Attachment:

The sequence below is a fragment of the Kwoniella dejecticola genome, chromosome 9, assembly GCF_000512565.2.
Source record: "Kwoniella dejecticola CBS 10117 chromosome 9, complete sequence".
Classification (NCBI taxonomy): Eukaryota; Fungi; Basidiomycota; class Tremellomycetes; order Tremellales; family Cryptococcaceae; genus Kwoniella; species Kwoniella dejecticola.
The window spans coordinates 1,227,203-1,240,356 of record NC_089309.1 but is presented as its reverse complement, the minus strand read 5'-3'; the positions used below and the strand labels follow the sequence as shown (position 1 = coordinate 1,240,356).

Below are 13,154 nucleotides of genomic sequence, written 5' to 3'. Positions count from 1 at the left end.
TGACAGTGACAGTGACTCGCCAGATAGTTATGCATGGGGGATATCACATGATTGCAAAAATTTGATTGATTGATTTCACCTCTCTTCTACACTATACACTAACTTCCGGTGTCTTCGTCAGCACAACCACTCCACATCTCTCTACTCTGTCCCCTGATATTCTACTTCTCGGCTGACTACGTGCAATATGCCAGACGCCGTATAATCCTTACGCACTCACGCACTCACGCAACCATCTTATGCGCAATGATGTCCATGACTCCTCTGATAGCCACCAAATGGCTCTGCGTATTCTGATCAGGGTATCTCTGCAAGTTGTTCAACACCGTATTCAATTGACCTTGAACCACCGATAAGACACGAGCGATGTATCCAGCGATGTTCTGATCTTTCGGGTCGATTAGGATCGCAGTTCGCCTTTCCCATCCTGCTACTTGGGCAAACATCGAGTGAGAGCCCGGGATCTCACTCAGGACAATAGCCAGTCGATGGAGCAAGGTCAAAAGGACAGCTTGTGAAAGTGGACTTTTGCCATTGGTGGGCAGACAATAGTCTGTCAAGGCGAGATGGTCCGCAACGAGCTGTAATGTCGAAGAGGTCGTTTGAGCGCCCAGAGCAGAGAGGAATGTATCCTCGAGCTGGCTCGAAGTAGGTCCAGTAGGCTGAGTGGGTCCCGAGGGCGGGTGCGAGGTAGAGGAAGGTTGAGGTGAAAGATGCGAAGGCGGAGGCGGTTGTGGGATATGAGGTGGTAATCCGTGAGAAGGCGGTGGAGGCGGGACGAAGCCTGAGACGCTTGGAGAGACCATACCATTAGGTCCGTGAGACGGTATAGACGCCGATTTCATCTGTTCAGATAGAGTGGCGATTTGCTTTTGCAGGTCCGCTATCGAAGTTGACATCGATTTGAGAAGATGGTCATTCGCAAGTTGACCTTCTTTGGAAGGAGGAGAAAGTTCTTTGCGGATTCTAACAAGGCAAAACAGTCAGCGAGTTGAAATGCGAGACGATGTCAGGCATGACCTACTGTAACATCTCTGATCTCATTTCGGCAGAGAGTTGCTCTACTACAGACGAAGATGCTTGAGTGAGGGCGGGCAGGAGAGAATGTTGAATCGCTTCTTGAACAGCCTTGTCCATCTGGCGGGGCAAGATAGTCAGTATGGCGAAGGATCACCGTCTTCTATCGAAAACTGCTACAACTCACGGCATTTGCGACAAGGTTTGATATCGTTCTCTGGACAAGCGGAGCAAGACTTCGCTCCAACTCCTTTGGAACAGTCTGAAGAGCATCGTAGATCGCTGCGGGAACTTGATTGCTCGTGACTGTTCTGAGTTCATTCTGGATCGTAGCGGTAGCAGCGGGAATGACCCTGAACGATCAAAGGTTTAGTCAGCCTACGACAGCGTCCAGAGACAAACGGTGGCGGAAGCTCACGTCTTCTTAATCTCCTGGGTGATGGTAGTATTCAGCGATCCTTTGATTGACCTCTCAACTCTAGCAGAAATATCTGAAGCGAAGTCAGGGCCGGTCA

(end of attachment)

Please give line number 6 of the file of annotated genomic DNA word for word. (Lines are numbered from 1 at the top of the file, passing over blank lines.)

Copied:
TGACAGTGACAGTGACTCGCCAGATAGTTATGCATGGGGGATATCACATGATTGCAAAAATTTGATTGATTGATTTCACCTCTCTTCTACACTATACACTAACTTCCGGTGTCTTCGTCAGCACAACCACTCCACATCTCTCTACTCTGTCCCCTGATATTCTACTTCTCGGCTGACTACGTGCAATATGCCAGACGCCGTATAATCCTTACGCACTCACGCACTCACGCAACCATCTTATGCGCAATGATGTCCATGACTCCTCTGATAGCCACCAAATGGCTCTGCGTATTCTGATCAGGGTATCTCTGCAAGTTGTTCAACACCGTATTCAATTGACCTTGAACCACCGATAAGACACGAGCGATGTATCCAGCGATGTTCTGATCTTTCGGGTCGATTAGGATCGCAGTTCGCCTTTCCCATCCTGCTACTTGGGCAAACATCGAGTGAGAGCCCGGGATCTCACTCAGGACAATAGCCAGTCGATGGAGCAAGGTCAAAAGGACAGCTTGTGAAAGTGGACTTTTGCCATTGGTGGGCAGACAATAGTCTGTCAAGGCGAGATGGTCCGCAACGAGCTGTAATGTCGAAGAGGTCGTTTGAGCGCCCAGAGCAGAGAGGAATGTATCCTCGAGCTGGCTCGAAGTAGGTCCAGTAGGCTGAGTGGGTCCCGAGGGCGGGTGCGAGGTAGAGGAAGGTTGAGGTGAAAGATGCGAAGGCGGAGGCGGTTGTGGGATATGAGGTGGTAATCCGTGAGAAGGCGGTGGAGGCGGGACGAAGCCTGAGACGCTTGGAGAGACCATACCATTAGGTCCGTGAGACGGTATAGACGCCGATTTCATCTGTTCAGATAGAGTGGCGATTTGCTTTTGCAGGTCCGCTATCGAAGTTGACATCGATTTGAGAAGATGGTCATTCGCAAGTTGACCTTCTTTGGAAGGAGGAGAAAGTTCTTTGCGGATTCTAACAAGGCAAAACAGTCAGCGAGTTGAAATGCGAGACGATGTCAGGCATGACCTACTGTAACATCTCTGATCTCATTTCGGCAGAGAGTTGCTCTACTACAGACGAAGATGCTTGAGTGAGGGCGGGCAGGAGAGAATGTTGAATCGCTTCTTGAACAGCCTTGTCCATCTGGCGGGGCAAGATAGTCAGTATGGCGAAGGATCACCGTCTTCTATCGAAAACTGCTACAACTCACGGCATTTGCGACAAGGTTTGATATCGTTCTCTGGACAAGCGGAGCAAGACTTCGCTCCAACTCCTTTGGAACAGTCTGAAGAGCATCGTAGATCGCTGCGGGAACTTGATTGCTCGTGACTGTTCTGAGTTCATTCTGGATCGTAGCGGTAGCAGCGGGAATGACCCTGAACGATCAAAGGTTTAGTCAGCCTACGACAGCGTCCAGAGACAAACGGTGGCGGAAGCTCACGTCTTCTTAATCTCCTGGGTGATGGTAGTATTCAGCGATCCTTTGATTGACCTCTCAACTCTAGCAGAAATATCTGAAGCGAAGTCAGGGCCGGTCA